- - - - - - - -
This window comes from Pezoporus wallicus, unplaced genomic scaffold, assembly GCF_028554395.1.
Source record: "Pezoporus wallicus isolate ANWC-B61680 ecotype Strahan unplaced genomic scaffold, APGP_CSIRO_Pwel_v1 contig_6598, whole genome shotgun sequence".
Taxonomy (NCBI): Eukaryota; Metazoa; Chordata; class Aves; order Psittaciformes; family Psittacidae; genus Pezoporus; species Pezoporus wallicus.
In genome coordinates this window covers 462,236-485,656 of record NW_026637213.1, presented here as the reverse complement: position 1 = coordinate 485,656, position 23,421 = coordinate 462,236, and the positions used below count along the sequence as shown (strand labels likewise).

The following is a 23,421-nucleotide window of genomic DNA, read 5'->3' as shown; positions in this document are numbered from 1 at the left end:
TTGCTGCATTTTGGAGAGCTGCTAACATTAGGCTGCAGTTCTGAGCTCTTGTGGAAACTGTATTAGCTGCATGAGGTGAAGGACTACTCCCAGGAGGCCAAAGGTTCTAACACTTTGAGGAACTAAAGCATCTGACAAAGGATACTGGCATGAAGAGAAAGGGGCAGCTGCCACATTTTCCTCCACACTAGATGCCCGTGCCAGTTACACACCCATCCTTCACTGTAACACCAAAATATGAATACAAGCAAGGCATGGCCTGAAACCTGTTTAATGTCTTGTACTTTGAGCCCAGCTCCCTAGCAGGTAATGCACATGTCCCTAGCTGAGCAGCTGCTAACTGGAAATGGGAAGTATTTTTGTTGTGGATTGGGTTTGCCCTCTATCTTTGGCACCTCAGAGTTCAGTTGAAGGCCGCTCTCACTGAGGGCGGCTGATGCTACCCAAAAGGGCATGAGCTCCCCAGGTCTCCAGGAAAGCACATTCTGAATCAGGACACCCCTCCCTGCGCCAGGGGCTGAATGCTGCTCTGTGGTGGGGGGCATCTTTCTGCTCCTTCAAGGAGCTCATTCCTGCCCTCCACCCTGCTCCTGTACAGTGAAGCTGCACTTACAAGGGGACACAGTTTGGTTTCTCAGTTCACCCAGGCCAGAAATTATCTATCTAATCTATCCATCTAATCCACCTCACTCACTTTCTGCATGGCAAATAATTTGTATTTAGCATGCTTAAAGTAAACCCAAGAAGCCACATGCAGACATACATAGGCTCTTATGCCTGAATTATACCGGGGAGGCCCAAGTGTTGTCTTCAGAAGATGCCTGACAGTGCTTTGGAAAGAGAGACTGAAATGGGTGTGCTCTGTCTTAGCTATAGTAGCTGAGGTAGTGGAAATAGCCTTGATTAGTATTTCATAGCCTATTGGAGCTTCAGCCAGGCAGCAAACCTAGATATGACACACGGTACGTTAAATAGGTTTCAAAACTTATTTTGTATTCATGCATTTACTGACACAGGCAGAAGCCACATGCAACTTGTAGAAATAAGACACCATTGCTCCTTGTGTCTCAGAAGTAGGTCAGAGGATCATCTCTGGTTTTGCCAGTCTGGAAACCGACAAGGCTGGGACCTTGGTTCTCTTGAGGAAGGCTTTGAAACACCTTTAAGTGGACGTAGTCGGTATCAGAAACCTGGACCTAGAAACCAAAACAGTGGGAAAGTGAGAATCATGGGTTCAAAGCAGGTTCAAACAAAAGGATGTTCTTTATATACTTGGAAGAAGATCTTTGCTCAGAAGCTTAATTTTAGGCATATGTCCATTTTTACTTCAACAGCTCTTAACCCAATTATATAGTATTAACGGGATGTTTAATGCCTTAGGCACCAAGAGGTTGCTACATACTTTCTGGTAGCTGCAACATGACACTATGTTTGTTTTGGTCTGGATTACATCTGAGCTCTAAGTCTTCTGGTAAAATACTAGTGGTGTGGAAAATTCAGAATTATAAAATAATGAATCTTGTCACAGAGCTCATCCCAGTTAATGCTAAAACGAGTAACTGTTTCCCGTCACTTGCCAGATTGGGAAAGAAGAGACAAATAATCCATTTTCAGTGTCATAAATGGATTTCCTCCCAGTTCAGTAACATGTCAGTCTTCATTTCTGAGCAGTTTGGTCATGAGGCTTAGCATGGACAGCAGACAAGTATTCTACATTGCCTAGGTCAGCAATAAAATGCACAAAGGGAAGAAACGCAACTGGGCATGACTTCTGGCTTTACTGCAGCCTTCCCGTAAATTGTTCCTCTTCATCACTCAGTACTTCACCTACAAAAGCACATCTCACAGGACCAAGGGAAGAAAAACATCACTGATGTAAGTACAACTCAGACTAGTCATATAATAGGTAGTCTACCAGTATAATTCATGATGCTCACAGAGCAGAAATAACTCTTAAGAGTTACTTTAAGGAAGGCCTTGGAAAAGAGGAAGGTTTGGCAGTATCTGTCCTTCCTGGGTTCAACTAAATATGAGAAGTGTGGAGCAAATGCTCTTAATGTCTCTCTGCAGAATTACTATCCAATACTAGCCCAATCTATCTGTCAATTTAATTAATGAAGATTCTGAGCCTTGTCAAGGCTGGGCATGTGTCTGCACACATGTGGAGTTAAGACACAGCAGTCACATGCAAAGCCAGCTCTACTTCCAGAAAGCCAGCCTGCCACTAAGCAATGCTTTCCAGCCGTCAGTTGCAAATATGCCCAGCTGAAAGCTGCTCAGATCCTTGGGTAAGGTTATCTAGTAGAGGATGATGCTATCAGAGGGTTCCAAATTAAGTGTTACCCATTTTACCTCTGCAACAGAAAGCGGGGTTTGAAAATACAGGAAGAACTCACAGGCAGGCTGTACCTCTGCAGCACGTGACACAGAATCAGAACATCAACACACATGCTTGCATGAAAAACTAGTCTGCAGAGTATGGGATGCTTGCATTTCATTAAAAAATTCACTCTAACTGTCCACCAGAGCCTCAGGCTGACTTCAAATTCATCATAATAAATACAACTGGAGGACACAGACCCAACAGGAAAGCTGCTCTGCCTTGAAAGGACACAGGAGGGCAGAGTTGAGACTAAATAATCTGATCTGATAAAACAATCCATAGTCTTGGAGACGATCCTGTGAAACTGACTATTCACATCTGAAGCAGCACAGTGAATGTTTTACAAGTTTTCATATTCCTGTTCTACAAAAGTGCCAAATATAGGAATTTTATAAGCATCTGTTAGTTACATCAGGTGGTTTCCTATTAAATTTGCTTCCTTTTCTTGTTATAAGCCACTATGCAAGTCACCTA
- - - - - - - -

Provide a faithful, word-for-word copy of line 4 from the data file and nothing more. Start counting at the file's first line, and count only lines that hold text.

In genome coordinates this window covers 462,236-485,656 of record NW_026637213.1, presented here as the reverse complement: position 1 = coordinate 485,656, position 23,421 = coordinate 462,236, and the positions used below count along the sequence as shown (strand labels likewise).